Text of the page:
A new Scottish scrap facility is aiming to lure major containerships for green recycling.

Atlas Decommissioning has signed a deal with owner Peel Ports to revive the large Inchgreen drydock in Greenock that has been unused for 20 years.

The English company said the new plan would create about 100 jobs. The plant could rival Turkey and Norway as a destination for vessels ending their working lives in Europe.

Mike Wood, from Atlas Decommissioning, told the BBC: "What we are doing here is essentially shipbuilding in reverse and requires much of the same engineering excellence and expertise."

Atlas said it already has contracts in place with "blue chip" container lines for multiple vessels that are set to exit the global fleet.

Wood added: "Inchgreen Dry Dock, as well as its size, also has direct access to very deep water. As a facility for the contracts we have in place, I'd go as far as to say it is unique in the UK."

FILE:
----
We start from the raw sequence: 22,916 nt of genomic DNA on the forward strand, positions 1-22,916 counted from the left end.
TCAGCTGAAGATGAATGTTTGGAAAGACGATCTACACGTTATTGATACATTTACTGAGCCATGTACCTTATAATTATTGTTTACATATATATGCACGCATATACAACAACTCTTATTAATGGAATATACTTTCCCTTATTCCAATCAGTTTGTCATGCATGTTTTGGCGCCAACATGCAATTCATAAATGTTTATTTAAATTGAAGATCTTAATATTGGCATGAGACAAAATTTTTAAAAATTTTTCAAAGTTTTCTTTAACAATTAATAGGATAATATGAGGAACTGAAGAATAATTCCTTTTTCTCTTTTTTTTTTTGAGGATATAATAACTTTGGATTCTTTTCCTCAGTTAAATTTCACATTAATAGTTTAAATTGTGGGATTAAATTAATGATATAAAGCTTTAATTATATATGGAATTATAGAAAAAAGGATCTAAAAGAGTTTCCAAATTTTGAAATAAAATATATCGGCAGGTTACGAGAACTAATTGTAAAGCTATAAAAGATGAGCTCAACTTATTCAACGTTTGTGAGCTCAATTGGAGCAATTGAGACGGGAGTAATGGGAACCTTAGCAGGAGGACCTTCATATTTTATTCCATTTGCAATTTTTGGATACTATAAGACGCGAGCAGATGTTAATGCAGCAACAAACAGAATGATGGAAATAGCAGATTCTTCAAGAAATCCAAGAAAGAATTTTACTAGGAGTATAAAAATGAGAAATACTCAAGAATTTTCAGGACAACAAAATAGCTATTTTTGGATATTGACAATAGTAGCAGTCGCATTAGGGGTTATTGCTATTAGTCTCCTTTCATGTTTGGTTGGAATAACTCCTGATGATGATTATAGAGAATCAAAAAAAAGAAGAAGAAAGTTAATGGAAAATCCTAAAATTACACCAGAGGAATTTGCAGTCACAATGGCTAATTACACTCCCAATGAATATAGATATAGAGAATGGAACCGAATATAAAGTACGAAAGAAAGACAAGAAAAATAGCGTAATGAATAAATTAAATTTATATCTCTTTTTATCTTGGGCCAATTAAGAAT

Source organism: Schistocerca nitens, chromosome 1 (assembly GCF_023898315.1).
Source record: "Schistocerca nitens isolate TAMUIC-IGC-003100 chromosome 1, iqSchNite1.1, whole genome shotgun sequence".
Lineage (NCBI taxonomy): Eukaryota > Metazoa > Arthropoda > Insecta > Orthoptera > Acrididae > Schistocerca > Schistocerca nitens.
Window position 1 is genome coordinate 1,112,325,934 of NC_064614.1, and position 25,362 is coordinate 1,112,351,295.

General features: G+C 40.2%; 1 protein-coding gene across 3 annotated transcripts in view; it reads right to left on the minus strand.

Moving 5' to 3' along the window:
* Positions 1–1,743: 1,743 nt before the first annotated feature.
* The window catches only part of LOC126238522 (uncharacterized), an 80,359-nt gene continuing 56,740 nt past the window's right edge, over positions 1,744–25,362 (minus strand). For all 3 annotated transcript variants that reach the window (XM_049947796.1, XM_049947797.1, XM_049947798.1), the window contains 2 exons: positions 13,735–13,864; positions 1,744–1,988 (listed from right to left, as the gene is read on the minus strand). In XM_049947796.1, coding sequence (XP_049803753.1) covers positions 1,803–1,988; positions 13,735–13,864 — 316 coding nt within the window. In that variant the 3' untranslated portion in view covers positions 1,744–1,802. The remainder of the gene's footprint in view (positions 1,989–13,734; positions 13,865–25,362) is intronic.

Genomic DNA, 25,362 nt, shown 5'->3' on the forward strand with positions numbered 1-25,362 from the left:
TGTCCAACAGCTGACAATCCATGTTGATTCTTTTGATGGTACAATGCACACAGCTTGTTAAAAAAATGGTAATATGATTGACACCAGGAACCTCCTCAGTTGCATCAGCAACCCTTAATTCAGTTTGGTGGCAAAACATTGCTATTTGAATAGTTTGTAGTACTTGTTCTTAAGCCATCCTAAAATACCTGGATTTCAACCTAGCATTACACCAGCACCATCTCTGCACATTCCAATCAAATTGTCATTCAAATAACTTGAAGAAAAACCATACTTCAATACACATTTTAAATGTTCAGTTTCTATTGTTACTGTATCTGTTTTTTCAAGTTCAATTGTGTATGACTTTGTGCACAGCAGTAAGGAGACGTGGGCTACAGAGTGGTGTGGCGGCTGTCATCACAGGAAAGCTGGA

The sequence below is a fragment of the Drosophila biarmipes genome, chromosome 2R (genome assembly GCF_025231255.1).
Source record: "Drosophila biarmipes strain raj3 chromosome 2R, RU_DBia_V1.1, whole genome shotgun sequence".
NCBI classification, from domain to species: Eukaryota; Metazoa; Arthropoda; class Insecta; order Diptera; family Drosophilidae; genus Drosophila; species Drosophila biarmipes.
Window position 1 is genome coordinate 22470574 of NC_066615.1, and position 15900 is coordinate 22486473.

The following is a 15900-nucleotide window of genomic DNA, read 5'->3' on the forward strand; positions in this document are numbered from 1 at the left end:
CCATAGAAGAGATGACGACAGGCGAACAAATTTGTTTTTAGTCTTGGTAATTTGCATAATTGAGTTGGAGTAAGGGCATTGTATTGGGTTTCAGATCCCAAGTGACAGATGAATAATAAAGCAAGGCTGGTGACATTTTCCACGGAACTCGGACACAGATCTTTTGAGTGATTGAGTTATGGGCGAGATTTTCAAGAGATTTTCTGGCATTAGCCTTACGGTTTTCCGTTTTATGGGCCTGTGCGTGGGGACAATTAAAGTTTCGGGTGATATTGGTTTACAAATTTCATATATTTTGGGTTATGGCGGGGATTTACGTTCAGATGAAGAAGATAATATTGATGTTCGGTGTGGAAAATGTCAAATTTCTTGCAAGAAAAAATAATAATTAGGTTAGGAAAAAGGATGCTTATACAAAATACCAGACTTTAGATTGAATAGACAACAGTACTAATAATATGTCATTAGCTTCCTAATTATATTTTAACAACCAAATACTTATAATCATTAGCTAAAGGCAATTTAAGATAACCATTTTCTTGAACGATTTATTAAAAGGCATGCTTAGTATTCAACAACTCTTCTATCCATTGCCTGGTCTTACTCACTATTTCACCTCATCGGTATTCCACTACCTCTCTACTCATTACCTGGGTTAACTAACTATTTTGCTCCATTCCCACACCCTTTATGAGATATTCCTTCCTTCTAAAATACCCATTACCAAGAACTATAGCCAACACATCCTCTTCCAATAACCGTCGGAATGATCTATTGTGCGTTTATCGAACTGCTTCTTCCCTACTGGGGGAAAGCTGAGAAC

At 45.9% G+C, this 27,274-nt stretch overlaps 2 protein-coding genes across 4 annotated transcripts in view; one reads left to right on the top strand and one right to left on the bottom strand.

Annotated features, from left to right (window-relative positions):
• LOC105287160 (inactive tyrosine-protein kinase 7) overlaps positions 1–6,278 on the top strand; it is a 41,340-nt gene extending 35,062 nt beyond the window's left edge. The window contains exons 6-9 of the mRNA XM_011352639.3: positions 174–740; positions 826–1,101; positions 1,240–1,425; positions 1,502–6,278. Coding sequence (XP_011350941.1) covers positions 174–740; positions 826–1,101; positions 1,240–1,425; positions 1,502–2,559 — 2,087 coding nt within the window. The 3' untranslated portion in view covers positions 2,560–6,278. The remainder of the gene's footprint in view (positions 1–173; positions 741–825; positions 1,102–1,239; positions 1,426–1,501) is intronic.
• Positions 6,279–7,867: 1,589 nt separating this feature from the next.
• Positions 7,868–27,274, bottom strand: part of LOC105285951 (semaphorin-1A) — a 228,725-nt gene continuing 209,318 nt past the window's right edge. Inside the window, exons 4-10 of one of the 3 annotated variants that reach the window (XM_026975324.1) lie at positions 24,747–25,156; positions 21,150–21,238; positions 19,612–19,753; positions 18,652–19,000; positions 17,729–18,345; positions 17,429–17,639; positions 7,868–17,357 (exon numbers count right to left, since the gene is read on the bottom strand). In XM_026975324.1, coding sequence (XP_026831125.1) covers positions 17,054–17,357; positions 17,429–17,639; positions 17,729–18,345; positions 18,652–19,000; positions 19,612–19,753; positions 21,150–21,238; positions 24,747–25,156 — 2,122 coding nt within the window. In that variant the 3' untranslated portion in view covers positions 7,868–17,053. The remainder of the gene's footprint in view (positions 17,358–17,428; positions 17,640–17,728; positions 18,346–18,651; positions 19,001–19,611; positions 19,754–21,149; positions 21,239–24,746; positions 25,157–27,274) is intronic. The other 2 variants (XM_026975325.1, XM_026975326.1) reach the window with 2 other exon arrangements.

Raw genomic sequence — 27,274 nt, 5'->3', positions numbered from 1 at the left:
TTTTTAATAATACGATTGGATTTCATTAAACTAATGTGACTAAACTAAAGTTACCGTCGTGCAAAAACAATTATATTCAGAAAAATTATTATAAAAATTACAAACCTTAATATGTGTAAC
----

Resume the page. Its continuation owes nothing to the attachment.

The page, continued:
The dock and surrounding land will become a hub for the production of recycled metal, the company believes.

Famous liner fitted out

Inchgreen was where the famous liner QE2 was completed in the 1960s after its launch from the John Brown shipyard in Clydebank.

The dock's cranes were demolished four years ago.

Campaigners had been calling for investment to revive the facility.

Labour councillor Stephen McCabe, the leader of Inverclyde Council, told the BBC that the plan is "a terrific shot in the arm for the Inverclyde economy".

But opposition political group Alba's leader on the council, Jim McEleny, told The Herald newspaper that the drydock would become the country's "largest scrap yard".

He said the decision could also endanger future plans to expand operations at the neighbouring Ferguson shipyard in Port Glasgow.